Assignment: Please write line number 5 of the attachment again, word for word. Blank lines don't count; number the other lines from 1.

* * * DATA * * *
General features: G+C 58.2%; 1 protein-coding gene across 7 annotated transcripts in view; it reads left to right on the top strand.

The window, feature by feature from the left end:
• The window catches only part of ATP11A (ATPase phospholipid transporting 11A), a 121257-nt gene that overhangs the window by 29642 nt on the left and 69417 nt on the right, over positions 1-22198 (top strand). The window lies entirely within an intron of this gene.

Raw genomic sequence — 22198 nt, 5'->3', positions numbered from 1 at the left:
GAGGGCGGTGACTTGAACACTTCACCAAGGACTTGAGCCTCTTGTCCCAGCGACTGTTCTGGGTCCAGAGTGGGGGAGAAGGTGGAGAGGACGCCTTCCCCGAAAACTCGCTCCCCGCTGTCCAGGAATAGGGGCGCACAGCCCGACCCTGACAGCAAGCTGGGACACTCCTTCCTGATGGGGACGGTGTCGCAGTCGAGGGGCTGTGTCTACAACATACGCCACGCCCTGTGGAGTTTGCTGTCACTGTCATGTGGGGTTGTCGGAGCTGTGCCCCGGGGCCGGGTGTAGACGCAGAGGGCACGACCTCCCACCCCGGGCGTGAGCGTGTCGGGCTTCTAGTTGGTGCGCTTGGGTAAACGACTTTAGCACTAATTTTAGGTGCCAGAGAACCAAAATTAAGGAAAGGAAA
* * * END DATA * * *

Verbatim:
GAGGGCGGTGACTTGAACACTTCACCAAGGACTTGAGCCTCTTGTCCCAGCGACTGTTCTGGGTCCAGAGTGGGGGAGAAGGTGGAGAGGACGCCTTCCCCGAAAACTCGCTCCCCGCTGTCCAGGAATAGGGGCGCACAGCCCGACCCTGACAGCAAGCTGGGACACTCCTTCCTGATGGGGACGGTGTCGCAGTCGAGGGGCTGTGTCTACAACATACGCCACGCCCTGTGGAGTTTGCTGTCACTGTCATGTGGGGTTGTCGGAGCTGTGCCCCGGGGCCGGGTGTAGACGCAGAGGGCACGACCTCCCACCCCGGGCGTGAGCGTGTCGGGCTTCTAGTTGGTGCGCTTGGGTAAACGACTTTAGCACTAATTTTAGGTGCCAGAGAACCAAAATTAAGGAAAGGAAA